Online Event Symposium

Design with the Living 2021 for Members and Patrons

How do we design for a planetary emergency? Join this two-day symposium to discuss how designing with and for living systems can shape our future.

What to expect

Join our third annual symposium to explore how a living systems thinking approach to design can nurture a radical mindset where multi-species creative collaborations can contribute to planetary heath.

This symposium aims to participate in shaping an ecological blueprint for future biodesign practice. It is co-organised by the Design Museum, the Living Systems Lab (Central Saint Martins UAL), The Bio ID Lab (Bartlett School of Architecture, UCL) and the British Council.

The event will bring together a range of perspectives from designers, scientists, researchers, ecologists, architects, and ask: is biodesign truly addressing planetary challenges, or is biodesign perpetuating a mindset of natural exploitation and business as usual? Can biodesign adopt multi-species thinking? Should this design approach become the norm?

A place for critical review as well as mindful and ethical reflection, the symposium will be structured around 4 panels that will interrogate the practice of biodesign in relation to:

Plant Fever: Towards a Phyto-centred Design – a travelling exhibition by studio d-o-t-s, image by Tim Van de Velde CID au Grand-Hornu

Porject by Miriam Josi and Stella Lee Prowse

Project by Cassie Quinn

The Programme

Day 1: THURSDAY 4 NOVEMBER 13:00 - 17:30

PANEL 1: Biodiversity 13.15 - 15.00
How can designing with living systems help restore degraded ecologies and nurture biodiversity?

PANEL 2: Circularity 15.15 - 17.00
How can biodesign accelerate the circular economy to create value from waste?


Day 2: FRIDAY 5 NOVEMBER 13:00 - 17:30

PANEL 3: Climate and extreme environments 13.15 - 15.00
How can living system thinking help us design for disrupted climate and extreme environments?

PANEL 4: Inclusive futures 15.15 - 17.00
How can biodesign help foster community and create manufacturing processes that generate meaningful employment?


Cassie Quinn

Cassie Quinn has a background in fashion with a focus on embroidery and textile design. She is the founder of CQ Studio which focuses on the R&D of regenerative, local textiles and utilising waste to create new products. Currently she is working on new research funded by the UAL Mead Fellowship Award.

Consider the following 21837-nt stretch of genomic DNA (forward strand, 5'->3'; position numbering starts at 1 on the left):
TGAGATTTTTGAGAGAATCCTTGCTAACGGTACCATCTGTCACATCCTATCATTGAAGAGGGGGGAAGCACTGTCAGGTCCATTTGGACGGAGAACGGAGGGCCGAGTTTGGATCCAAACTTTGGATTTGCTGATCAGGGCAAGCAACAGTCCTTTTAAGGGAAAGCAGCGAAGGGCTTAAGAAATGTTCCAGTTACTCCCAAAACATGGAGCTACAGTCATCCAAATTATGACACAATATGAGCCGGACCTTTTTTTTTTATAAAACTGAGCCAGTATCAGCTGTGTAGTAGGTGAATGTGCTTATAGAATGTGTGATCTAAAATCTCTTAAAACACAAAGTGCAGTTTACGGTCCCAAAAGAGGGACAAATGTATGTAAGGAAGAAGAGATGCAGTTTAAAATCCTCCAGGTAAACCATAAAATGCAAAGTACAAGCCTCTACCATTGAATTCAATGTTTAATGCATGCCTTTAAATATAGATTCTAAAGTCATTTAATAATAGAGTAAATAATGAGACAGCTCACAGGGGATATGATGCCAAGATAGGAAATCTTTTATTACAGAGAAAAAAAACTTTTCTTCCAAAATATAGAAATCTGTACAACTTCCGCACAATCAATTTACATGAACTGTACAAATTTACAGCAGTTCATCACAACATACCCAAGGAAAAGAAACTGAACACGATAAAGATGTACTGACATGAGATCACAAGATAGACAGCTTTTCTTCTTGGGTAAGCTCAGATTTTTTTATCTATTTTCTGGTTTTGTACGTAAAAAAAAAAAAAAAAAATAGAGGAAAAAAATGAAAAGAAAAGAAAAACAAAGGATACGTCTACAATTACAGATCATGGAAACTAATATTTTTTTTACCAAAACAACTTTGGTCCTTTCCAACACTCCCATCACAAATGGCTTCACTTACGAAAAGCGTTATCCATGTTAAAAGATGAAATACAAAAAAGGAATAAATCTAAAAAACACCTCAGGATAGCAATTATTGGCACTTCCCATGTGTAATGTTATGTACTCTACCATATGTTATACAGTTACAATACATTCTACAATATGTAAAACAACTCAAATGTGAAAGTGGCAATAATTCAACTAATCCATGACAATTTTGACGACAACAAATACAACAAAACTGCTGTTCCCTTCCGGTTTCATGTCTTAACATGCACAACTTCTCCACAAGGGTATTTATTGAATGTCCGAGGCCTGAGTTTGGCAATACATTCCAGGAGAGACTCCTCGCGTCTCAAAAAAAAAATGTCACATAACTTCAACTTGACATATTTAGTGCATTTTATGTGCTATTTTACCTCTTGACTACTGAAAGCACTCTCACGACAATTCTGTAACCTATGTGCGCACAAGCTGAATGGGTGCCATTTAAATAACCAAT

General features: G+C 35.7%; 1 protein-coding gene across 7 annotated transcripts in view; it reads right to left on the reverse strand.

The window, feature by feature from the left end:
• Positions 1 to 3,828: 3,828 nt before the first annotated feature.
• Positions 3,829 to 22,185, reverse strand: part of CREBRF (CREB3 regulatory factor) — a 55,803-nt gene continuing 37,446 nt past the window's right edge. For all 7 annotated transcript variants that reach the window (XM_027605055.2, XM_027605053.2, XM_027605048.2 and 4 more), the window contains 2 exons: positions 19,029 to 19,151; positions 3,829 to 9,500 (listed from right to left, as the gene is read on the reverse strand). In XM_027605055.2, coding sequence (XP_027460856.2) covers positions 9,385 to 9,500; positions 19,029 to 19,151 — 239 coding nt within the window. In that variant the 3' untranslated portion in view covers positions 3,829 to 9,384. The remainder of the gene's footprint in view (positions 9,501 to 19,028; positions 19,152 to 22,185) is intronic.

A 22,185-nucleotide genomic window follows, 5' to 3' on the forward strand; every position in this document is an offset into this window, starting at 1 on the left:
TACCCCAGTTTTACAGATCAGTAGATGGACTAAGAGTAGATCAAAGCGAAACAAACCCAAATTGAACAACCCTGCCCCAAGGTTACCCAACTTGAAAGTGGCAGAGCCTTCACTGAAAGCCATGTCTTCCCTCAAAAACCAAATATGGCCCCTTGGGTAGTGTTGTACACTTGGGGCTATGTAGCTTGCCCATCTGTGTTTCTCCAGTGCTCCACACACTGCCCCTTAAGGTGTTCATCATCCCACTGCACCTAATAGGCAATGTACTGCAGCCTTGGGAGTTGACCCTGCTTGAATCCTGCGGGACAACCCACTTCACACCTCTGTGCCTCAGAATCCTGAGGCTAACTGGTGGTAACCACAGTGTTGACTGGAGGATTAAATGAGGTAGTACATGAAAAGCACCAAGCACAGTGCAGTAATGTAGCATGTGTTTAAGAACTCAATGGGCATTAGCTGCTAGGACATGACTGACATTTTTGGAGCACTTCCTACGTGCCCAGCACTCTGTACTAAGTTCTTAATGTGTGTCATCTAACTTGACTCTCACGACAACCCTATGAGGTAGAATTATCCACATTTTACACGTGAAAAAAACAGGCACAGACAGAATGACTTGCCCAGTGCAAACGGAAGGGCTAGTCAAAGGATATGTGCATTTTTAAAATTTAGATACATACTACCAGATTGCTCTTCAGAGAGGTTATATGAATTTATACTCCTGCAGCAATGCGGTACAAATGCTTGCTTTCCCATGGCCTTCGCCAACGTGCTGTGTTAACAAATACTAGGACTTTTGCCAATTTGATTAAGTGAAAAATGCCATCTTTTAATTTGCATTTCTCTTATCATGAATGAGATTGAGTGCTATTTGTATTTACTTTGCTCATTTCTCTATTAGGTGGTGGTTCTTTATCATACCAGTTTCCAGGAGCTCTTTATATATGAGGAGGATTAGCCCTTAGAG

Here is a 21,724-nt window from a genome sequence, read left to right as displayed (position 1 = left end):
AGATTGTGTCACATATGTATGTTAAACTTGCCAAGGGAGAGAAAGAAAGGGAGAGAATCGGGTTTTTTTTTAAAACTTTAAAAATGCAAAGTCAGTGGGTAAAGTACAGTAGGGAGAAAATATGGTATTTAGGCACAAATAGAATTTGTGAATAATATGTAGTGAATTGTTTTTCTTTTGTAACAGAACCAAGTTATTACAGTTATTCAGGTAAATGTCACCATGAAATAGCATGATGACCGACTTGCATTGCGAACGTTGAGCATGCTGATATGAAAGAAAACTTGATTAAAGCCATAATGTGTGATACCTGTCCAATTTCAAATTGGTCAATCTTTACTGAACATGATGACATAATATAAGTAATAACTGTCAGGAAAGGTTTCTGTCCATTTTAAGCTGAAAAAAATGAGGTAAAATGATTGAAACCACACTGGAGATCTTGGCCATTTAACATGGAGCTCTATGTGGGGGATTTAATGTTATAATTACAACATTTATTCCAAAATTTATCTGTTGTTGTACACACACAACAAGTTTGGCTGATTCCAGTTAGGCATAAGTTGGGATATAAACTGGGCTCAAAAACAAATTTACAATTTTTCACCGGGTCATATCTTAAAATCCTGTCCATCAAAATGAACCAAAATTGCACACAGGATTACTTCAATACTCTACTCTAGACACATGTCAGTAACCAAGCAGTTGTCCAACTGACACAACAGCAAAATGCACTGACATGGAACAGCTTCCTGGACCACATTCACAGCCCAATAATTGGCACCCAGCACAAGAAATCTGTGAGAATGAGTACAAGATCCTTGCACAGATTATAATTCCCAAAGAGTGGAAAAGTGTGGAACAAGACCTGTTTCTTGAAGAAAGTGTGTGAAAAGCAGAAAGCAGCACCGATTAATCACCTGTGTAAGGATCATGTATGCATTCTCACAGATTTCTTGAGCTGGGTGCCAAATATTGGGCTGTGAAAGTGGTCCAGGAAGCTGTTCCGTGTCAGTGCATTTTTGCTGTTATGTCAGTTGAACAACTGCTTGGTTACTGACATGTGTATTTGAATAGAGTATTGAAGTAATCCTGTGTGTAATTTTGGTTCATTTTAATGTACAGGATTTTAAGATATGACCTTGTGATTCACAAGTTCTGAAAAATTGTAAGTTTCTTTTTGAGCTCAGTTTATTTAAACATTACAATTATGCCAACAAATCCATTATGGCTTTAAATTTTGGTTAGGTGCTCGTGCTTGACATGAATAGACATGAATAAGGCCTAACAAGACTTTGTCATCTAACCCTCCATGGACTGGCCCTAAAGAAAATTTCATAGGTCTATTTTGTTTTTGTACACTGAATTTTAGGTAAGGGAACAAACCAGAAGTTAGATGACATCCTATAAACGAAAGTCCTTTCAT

Lara Drouet and Olivier Lacrouts

Lara Drouet and Olivier Lacrouts founded studio d-o-t-s in 2014, a nomadic research-led studio active in the field of editorial and curatorial production. The studio’s investigations focus on alternative social dynamics, off-the-record stories and experimental design perspectives. Defined by participatory and interdisciplinary approaches, their work ranges from writing and exhibition-making to educational workshops.

Miriam Josi and Stella Lee Prowse

Miriam Josi and Stella Lee Prowse are designers and collaborators based in Paris. They recently completed a Master of Science in Nature Inspired Design at Ensci-les Atelier. Their joint work explores the ethics and principles of bio-collaboration through a bio-inclusive philosophy to imagine new fabrication processes that benefit the more-than-human.

Monika Lipinska

Monika is a PhD candidate at the Hub for Biotechnology in the Built Environment (HBBE) at Newcastle University, researching growth as an alternative approach for the construction of extra-terrestrial habitats, in collaboration with NASA Ames Research Center. Also a co-founder of Bio-Futures for Transplanetary Habitats, studying the bio-social and biotechnological relations in space and extreme environments habitats.

Buy online

Booking information


Adult: £25

Student/Concession £15

Members: £10

Student Members: £8

Background image: BIO ID Lab project / Waste Age: What can design do? exhibition.